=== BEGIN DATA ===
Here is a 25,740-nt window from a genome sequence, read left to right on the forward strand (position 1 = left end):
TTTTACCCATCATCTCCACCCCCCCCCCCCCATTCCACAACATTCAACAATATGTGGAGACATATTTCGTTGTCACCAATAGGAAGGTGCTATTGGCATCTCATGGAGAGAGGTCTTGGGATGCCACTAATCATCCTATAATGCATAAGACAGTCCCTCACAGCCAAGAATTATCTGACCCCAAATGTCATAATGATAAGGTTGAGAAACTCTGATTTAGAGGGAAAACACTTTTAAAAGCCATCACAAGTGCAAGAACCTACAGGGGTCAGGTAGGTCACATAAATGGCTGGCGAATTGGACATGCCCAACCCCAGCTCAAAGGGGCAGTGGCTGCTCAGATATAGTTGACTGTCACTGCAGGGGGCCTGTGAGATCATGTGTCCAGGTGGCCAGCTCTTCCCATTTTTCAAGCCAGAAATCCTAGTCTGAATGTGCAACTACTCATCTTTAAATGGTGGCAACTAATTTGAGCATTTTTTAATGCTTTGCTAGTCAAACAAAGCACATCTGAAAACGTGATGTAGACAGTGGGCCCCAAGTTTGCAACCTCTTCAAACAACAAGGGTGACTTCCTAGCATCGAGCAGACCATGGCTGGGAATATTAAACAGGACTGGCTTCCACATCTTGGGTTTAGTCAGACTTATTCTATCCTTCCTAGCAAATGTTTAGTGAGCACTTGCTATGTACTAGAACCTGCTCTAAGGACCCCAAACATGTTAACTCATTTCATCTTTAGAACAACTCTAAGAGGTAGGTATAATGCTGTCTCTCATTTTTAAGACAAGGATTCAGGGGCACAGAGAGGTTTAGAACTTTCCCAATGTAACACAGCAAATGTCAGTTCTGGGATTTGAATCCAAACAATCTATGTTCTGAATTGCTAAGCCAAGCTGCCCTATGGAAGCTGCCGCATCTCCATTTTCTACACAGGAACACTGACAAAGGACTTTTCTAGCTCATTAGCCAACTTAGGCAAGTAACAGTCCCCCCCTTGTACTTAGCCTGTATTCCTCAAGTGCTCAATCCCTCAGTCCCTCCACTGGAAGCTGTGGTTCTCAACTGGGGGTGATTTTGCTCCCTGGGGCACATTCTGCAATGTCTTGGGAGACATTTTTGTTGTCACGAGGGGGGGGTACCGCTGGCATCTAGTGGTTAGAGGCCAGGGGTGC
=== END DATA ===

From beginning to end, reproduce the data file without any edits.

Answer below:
Here is a 25,740-nt window from a genome sequence, read left to right on the forward strand (position 1 = left end):
TTTTACCCATCATCTCCACCCCCCCCCCCCCATTCCACAACATTCAACAATATGTGGAGACATATTTCGTTGTCACCAATAGGAAGGTGCTATTGGCATCTCATGGAGAGAGGTCTTGGGATGCCACTAATCATCCTATAATGCATAAGACAGTCCCTCACAGCCAAGAATTATCTGACCCCAAATGTCATAATGATAAGGTTGAGAAACTCTGATTTAGAGGGAAAACACTTTTAAAAGCCATCACAAGTGCAAGAACCTACAGGGGTCAGGTAGGTCACATAAATGGCTGGCGAATTGGACATGCCCAACCCCAGCTCAAAGGGGCAGTGGCTGCTCAGATATAGTTGACTGTCACTGCAGGGGGCCTGTGAGATCATGTGTCCAGGTGGCCAGCTCTTCCCATTTTTCAAGCCAGAAATCCTAGTCTGAATGTGCAACTACTCATCTTTAAATGGTGGCAACTAATTTGAGCATTTTTTAATGCTTTGCTAGTCAAACAAAGCACATCTGAAAACGTGATGTAGACAGTGGGCCCCAAGTTTGCAACCTCTTCAAACAACAAGGGTGACTTCCTAGCATCGAGCAGACCATGGCTGGGAATATTAAACAGGACTGGCTTCCACATCTTGGGTTTAGTCAGACTTATTCTATCCTTCCTAGCAAATGTTTAGTGAGCACTTGCTATGTACTAGAACCTGCTCTAAGGACCCCAAACATGTTAACTCATTTCATCTTTAGAACAACTCTAAGAGGTAGGTATAATGCTGTCTCTCATTTTTAAGACAAGGATTCAGGGGCACAGAGAGGTTTAGAACTTTCCCAATGTAACACAGCAAATGTCAGTTCTGGGATTTGAATCCAAACAATCTATGTTCTGAATTGCTAAGCCAAGCTGCCCTATGGAAGCTGCCGCATCTCCATTTTCTACACAGGAACACTGACAAAGGACTTTTCTAGCTCATTAGCCAACTTAGGCAAGTAACAGTCCCCCCCTTGTACTTAGCCTGTATTCCTCAAGTGCTCAATCCCTCAGTCCCTCCACTGGAAGCTGTGGTTCTCAACTGGGGGTGATTTTGCTCCCTGGGGCACATTCTGCAATGTCTTGGGAGACATTTTTGTTGTCACGAGGGGGGGGTACCGCTGGCATCTAGTGGTTAGAGGCCAGGGGTGC